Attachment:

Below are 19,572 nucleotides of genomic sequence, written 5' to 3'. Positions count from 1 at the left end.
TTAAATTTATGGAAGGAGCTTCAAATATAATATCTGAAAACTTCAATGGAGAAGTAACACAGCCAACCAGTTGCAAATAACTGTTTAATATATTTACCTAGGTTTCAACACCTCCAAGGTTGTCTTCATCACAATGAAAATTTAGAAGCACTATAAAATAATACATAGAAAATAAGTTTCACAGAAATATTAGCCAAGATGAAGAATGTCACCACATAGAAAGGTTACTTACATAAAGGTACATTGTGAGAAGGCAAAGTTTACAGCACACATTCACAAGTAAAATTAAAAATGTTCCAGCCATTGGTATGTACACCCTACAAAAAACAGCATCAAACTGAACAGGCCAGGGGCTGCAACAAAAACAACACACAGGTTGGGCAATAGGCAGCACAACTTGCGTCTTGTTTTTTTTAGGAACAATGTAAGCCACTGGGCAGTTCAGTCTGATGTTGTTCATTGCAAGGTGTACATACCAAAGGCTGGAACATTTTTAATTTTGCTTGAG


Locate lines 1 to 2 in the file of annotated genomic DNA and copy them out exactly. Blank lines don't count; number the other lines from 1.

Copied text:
Below are 19,572 nucleotides of genomic sequence, written 5' to 3'. Positions count from 1 at the left end.
TTAAATTTATGGAAGGAGCTTCAAATATAATATCTGAAAACTTCAATGGAGAAGTAACACAGCCAACCAGTTGCAAATAACTGTTTAATATATTTACCTAGGTTTCAACACCTCCAAGGTTGTCTTCATCACAATGAAAATTTAGAAGCACTATAAAATAATACATAGAAAATAAGTTTCACAGAAATATTAGCCAAGATGAAGAATGTCACCACATAGAAAGGTTACTTACATAAAGGTACATTGTGAGAAGGCAAAGTTTACAGCACACATTCACAAGTAAAATTAAAAATGTTCCAGCCATTGGTATGTACACCCTACAAAAAACAGCATCAAACTGAACAGGCCAGGGGCTGCAACAAAAACAACACACAGGTTGGGCAATAGGCAGCACAACTTGCGTCTTGTTTTTTTTAGGAACAATGTAAGCCACTGGGCAGTTCAGTCTGATGTTGTTCATTGCAAGGTGTACATACCAAAGGCTGGAACATTTTTAATTTTGCTTGAG